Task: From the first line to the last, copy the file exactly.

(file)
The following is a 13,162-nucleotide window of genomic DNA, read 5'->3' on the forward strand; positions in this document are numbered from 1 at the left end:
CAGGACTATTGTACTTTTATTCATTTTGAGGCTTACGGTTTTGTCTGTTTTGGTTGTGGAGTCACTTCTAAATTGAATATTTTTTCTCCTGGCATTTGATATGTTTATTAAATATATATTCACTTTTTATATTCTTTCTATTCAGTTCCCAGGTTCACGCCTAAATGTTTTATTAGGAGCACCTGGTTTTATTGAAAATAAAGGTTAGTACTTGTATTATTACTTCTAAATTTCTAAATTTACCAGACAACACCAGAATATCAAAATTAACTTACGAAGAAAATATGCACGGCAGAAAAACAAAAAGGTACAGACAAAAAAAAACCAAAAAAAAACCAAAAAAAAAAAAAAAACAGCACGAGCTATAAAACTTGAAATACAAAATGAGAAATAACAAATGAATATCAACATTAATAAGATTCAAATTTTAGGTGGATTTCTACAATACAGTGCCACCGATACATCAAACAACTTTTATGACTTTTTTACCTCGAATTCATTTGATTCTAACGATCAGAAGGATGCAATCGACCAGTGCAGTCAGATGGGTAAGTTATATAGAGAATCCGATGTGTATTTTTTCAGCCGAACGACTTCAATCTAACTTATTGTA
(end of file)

The following is a 13,162-nucleotide window of genomic DNA, read 5'->3' on the forward strand; positions in this document are numbered from 1 at the left end:
CAGGACTATTGTACTTTTATTCATTTTGAGGCTTACGGTTTTGTCTGTTTTGGTTGTGGAGTCACTTCTAAATTGAATATTTTTTCTCCTGGCATTTGATATGTTTATTAAATATATATTCACTTTTTATATTCTTTCTATTCAGTTCCCAGGTTCACGCCTAAATGTTTTATTAGGAGCACCTGGTTTTATTGAAAATAAAGGTTAGTACTTGTATTATTACTTCTAAATTTCTAAATTTACCAGACAACACCAGAATATCAAAATTAACTTACGAAGAAAATATGCACGGCAGAAAAACAAAAAGGTACAGACAAAAAAAAACCAAAAAAAAACCAAAAAAAAAAAAAAAACAGCACGAGCTATAAAACTTGAAATACAAAATGAGAAATAACAAATGAATATCAACATTAATAAGATTCAAATTTTAGGTGGATTTCTACAATACAGTGCCACCGATACATCAAACAACTTTTATGACTTTTTTACCTCGAATTCATTTGATTCTAACGATCAGAAGGATGCAATCGACCAGTGCAGTCAGATGGGTAAGTTATATAGAGAATCCGATGTGTATTTTTTCAGCCGAACGACTTCAATCTAACTTATTGTA